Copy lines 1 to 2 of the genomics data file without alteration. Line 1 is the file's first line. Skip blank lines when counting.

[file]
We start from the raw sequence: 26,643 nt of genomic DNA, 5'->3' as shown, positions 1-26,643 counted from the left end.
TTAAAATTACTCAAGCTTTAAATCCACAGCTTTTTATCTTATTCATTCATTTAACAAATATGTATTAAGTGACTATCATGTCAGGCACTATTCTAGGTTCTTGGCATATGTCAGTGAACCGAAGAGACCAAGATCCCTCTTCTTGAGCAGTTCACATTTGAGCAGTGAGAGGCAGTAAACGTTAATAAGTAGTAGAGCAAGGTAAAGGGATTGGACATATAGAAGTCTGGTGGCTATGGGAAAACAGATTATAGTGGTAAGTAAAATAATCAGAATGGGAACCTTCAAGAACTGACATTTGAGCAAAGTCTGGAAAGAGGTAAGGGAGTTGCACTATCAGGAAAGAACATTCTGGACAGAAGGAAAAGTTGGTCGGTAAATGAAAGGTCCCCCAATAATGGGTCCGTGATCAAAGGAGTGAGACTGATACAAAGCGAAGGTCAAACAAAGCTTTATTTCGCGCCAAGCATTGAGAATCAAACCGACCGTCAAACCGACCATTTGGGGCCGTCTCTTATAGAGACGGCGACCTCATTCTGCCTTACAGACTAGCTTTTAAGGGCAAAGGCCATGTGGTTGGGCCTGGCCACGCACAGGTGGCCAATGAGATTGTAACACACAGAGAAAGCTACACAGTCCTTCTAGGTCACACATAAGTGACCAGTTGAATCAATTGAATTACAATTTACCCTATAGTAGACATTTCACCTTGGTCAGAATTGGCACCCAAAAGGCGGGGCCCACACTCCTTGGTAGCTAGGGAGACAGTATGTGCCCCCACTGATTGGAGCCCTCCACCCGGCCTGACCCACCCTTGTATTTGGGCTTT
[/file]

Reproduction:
We start from the raw sequence: 26,643 nt of genomic DNA, 5'->3' as shown, positions 1-26,643 counted from the left end.
TTAAAATTACTCAAGCTTTAAATCCACAGCTTTTTATCTTATTCATTCATTTAACAAATATGTATTAAGTGACTATCATGTCAGGCACTATTCTAGGTTCTTGGCATATGTCAGTGAACCGAAGAGACCAAGATCCCTCTTCTTGAGCAGTTCACATTTGAGCAGTGAGAGGCAGTAAACGTTAATAAGTAGTAGAGCAAGGTAAAGGGATTGGACATATAGAAGTCTGGTGGCTATGGGAAAACAGATTATAGTGGTAAGTAAAATAATCAGAATGGGAACCTTCAAGAACTGACATTTGAGCAAAGTCTGGAAAGAGGTAAGGGAGTTGCACTATCAGGAAAGAACATTCTGGACAGAAGGAAAAGTTGGTCGGTAAATGAAAGGTCCCCCAATAATGGGTCCGTGATCAAAGGAGTGAGACTGATACAAAGCGAAGGTCAAACAAAGCTTTATTTCGCGCCAAGCATTGAGAATCAAACCGACCGTCAAACCGACCATTTGGGGCCGTCTCTTATAGAGACGGCGACCTCATTCTGCCTTACAGACTAGCTTTTAAGGGCAAAGGCCATGTGGTTGGGCCTGGCCACGCACAGGTGGCCAATGAGATTGTAACACACAGAGAAAGCTACACAGTCCTTCTAGGTCACACATAAGTGACCAGTTGAATCAATTGAATTACAATTTACCCTATAGTAGACATTTCACCTTGGTCAGAATTGGCACCCAAAAGGCGGGGCCCACACTCCTTGGTAGCTAGGGAGACAGTATGTGCCCCCACTGATTGGAGCCCTCCACCCGGCCTGACCCACCCTTGTATTTGGGCTTT